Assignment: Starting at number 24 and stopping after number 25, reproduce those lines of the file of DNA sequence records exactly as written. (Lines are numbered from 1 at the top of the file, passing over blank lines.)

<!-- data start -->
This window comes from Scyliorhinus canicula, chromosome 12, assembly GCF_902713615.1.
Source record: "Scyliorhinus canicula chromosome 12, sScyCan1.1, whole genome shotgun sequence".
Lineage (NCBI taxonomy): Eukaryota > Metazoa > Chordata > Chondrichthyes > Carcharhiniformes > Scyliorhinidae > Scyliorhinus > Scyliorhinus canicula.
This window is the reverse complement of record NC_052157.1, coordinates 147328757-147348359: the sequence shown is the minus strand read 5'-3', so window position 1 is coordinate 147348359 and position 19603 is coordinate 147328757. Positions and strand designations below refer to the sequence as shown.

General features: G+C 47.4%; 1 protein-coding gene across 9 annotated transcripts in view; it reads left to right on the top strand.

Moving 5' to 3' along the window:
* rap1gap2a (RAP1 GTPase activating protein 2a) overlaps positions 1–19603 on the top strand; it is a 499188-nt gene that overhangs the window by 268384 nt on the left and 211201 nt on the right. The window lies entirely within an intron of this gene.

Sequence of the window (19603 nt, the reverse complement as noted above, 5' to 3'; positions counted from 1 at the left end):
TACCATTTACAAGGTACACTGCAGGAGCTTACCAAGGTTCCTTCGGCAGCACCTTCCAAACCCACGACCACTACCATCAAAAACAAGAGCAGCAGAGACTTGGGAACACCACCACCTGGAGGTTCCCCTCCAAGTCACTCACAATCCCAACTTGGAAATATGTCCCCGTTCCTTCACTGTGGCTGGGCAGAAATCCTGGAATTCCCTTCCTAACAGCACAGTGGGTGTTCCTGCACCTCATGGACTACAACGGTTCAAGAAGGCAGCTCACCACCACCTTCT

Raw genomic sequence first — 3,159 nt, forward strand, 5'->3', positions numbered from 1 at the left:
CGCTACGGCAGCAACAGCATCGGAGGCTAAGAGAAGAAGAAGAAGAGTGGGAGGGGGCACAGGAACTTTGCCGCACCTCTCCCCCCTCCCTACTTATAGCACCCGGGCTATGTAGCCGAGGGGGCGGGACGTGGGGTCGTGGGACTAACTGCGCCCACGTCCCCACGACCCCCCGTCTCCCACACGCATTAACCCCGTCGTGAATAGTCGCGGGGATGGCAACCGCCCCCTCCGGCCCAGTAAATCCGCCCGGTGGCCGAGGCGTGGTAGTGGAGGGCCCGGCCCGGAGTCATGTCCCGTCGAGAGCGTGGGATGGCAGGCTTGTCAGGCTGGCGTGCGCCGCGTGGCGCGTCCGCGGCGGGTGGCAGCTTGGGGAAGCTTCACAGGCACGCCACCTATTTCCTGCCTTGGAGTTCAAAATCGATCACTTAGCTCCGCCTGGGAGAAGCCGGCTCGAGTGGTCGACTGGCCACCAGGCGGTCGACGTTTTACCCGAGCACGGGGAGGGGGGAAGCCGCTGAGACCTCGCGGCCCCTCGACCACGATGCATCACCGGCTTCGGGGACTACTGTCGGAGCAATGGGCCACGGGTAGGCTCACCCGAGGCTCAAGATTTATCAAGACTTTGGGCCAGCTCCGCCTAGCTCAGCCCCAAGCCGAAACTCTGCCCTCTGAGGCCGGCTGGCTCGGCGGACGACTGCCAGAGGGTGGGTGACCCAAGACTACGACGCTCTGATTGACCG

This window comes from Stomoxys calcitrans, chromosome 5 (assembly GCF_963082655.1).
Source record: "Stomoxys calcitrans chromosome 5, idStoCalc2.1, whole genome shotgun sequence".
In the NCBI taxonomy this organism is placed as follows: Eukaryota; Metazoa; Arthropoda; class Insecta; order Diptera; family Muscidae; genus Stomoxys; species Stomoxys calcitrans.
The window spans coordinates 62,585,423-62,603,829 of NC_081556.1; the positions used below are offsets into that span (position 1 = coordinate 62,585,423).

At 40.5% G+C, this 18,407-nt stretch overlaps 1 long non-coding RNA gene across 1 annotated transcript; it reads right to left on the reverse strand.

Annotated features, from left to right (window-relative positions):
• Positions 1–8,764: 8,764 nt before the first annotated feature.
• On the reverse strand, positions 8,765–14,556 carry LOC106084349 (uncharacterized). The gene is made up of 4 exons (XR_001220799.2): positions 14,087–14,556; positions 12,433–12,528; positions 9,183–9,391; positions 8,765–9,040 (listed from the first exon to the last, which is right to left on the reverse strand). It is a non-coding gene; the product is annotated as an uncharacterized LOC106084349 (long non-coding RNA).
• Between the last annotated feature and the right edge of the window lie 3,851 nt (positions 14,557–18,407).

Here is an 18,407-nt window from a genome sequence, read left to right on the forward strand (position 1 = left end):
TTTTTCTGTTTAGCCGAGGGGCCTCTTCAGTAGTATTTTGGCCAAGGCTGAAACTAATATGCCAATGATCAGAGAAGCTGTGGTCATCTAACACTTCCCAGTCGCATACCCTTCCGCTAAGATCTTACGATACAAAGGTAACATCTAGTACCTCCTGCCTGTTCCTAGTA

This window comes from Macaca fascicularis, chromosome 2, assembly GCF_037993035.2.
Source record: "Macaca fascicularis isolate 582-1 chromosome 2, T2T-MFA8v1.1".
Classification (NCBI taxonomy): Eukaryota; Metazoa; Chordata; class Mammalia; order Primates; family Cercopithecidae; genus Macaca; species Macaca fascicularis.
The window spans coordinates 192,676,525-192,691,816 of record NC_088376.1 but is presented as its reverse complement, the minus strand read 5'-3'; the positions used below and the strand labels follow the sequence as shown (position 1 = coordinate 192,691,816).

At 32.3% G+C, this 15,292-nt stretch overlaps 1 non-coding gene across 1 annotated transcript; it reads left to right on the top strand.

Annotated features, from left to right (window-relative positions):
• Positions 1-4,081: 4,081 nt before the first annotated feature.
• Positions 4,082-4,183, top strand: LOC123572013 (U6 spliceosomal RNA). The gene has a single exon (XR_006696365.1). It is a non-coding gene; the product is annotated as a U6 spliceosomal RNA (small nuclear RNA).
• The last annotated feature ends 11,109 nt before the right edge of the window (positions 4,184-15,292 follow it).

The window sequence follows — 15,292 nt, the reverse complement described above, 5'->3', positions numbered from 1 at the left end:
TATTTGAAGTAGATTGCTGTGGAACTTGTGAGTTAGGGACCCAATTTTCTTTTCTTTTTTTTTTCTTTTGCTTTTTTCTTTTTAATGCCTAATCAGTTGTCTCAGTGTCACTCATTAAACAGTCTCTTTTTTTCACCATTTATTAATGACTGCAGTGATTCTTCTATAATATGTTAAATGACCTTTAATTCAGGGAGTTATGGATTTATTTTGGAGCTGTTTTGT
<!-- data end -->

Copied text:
Source record: "Macaca fascicularis isolate 582-1 chromosome 2, T2T-MFA8v1.1".
Classification (NCBI taxonomy): Eukaryota; Metazoa; Chordata; class Mammalia; order Primates; family Cercopithecidae; genus Macaca; species Macaca fascicularis.